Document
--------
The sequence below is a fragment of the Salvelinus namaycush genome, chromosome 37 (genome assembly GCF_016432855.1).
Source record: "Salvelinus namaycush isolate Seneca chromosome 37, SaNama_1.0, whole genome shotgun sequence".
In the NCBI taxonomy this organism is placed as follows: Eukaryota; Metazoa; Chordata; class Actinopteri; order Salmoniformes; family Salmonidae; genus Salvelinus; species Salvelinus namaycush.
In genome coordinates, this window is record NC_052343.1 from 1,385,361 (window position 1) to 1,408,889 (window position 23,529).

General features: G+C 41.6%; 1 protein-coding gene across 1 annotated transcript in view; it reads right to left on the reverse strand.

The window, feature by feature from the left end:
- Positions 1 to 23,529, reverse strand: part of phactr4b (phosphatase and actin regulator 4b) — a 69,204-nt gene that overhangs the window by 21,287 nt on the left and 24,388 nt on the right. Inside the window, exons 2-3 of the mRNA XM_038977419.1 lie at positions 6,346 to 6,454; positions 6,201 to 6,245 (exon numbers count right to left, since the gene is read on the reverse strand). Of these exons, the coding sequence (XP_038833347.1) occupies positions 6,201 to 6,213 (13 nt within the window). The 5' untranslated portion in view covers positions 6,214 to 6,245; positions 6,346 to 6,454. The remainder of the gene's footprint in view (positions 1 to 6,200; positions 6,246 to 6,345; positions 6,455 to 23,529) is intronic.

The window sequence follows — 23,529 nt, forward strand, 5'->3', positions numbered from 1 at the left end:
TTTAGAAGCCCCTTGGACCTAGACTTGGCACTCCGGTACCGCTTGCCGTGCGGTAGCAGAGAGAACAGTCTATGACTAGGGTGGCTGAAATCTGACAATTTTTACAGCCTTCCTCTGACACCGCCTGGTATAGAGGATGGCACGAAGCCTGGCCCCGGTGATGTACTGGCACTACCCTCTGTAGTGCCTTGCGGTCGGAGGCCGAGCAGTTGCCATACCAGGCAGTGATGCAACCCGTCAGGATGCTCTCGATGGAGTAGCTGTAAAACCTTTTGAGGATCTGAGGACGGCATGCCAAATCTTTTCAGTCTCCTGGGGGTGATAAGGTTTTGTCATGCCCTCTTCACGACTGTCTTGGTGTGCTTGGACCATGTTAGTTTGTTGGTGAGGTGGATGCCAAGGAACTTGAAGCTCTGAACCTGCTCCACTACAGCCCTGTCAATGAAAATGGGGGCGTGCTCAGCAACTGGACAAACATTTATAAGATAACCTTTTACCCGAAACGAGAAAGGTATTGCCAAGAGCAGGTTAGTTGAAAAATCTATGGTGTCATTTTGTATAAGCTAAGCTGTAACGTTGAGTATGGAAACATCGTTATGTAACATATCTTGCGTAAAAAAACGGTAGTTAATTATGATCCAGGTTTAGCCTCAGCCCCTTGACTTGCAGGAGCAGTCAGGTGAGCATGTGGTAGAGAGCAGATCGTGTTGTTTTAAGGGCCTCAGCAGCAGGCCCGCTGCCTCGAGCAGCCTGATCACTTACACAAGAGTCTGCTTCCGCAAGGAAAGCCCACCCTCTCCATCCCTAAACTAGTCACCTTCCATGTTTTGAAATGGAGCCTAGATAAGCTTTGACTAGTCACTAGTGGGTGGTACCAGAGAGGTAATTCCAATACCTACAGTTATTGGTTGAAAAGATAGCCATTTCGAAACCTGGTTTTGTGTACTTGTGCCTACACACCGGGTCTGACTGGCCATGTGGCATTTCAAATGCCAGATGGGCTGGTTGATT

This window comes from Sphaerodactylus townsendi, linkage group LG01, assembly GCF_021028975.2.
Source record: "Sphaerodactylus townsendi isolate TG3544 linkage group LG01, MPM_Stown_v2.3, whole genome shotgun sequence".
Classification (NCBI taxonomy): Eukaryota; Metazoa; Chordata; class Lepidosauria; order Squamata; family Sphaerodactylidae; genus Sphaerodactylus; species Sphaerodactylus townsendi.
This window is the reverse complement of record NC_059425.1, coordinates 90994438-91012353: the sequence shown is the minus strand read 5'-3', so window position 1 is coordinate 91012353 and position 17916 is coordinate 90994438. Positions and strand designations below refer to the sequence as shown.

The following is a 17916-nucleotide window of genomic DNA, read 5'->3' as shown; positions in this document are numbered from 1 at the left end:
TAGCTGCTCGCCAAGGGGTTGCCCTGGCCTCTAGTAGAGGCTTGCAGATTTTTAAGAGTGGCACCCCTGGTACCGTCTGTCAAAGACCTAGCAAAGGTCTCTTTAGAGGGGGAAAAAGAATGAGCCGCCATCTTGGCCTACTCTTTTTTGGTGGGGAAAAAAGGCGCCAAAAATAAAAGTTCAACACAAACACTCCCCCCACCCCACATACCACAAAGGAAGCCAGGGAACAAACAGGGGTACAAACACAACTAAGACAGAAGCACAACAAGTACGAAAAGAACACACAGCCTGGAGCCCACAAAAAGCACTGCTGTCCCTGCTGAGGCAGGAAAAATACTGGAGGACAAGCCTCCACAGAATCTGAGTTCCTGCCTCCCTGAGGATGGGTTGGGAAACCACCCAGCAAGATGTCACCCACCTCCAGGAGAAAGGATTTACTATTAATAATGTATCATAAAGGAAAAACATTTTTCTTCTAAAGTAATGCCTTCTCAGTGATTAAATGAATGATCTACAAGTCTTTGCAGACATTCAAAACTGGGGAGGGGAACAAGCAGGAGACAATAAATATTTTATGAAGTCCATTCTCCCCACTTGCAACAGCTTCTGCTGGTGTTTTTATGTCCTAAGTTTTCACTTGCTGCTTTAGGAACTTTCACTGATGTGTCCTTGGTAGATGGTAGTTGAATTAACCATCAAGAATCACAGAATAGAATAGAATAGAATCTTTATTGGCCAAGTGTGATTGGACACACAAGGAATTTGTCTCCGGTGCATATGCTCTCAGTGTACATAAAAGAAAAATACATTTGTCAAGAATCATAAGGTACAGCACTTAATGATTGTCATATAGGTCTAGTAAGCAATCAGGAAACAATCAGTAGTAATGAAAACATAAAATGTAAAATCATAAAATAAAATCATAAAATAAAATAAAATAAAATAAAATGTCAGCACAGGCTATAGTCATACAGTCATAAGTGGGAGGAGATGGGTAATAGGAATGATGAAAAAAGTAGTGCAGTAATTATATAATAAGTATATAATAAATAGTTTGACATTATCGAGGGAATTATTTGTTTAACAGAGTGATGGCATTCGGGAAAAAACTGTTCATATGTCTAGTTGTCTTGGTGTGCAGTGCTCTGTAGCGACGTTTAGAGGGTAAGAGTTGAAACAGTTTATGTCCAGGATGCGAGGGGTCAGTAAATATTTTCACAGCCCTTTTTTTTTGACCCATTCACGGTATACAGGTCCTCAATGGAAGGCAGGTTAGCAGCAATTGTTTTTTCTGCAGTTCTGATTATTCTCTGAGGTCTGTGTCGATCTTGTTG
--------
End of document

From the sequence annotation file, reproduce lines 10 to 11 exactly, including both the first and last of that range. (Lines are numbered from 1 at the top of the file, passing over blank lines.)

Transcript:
This window comes from Sphaerodactylus townsendi, linkage group LG01, assembly GCF_021028975.2.
Source record: "Sphaerodactylus townsendi isolate TG3544 linkage group LG01, MPM_Stown_v2.3, whole genome shotgun sequence".